The ECB is reacting to the high inflation later than other major central banks. And the extent of the interest rate hikes should initially be less than in the USA, for example.

According to the head of France’s central bank, the European Central Bank (ECB) is heading towards more gradual interest rate hikes.

An increase of 0.5 percentage points is currently not a consensus in the Governing Council, French central banker Francois Villeroy de Gallhau told the news channel Bloomberg TV on Tuesday at the World Economic Forum in Davos. That speaks for rate hikes of 0.25 points.

The day before, ECB President Christine Lagarde had announced the first interest rate hike in eleven years for July and signaled an end to negative interest rates by late summer. “It will be a normalization of our monetary policy, it is not a tightening,” said Villeroy. “What we do is take your foot off the gas pedal.” Lagarde had previously said in Davos that the ECB should not rush into anything monetary policy or even panic.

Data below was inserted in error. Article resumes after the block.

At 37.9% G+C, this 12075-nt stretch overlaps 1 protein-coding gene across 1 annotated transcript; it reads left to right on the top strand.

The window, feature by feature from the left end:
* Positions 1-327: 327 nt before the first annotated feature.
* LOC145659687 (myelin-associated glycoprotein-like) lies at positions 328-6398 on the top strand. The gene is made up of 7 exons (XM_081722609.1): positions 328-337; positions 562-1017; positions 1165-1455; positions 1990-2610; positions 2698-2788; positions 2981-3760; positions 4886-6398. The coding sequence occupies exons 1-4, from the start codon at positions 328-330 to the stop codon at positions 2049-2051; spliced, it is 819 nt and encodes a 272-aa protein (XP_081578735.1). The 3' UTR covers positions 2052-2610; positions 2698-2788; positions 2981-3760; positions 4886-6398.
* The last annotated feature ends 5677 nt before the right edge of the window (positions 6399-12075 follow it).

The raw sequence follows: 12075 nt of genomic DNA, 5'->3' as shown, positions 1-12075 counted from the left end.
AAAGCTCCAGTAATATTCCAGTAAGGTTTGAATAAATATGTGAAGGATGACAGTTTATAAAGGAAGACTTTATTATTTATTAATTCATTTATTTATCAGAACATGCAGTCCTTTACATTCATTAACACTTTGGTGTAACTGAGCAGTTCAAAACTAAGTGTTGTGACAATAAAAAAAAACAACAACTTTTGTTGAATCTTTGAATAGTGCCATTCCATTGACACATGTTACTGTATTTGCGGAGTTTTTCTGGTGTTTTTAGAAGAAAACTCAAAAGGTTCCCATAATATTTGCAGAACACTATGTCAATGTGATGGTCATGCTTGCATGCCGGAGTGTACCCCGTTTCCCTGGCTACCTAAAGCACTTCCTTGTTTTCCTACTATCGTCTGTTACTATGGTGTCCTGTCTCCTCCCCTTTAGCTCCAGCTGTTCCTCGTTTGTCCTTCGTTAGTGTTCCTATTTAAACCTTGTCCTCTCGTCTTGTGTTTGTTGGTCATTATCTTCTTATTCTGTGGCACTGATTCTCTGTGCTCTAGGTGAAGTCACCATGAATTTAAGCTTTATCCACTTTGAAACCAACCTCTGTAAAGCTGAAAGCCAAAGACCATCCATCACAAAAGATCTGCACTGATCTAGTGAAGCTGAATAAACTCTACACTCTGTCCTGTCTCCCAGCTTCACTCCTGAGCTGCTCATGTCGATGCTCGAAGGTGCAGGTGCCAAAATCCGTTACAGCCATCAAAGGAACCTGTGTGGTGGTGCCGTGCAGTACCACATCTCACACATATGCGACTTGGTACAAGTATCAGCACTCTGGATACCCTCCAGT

Villeroy said the pace of the monetary policy turnaround would depend on inflation and economic data. The aim is to bring the key interest rate to a “neutral” level next year, which the Frenchman expects to be between one and two percent. The neutral or natural policy rate is a type of equilibrium rate where neither inflation nor economic growth dominates.

The background to the change in monetary policy in the euro area is the high inflation rate of 7.4 percent recently. Compared to other central banks, the ECB is reacting late to the surge in interest rates by raising interest rates. The US Federal Reserve has raised interest rates twice, most recently by 0.5 points. Other central banks such as the Bank of Canada and the New Zealand central bank have recently raised their key interest rate to the same extent in order to react as decisively as possible to the high inflation.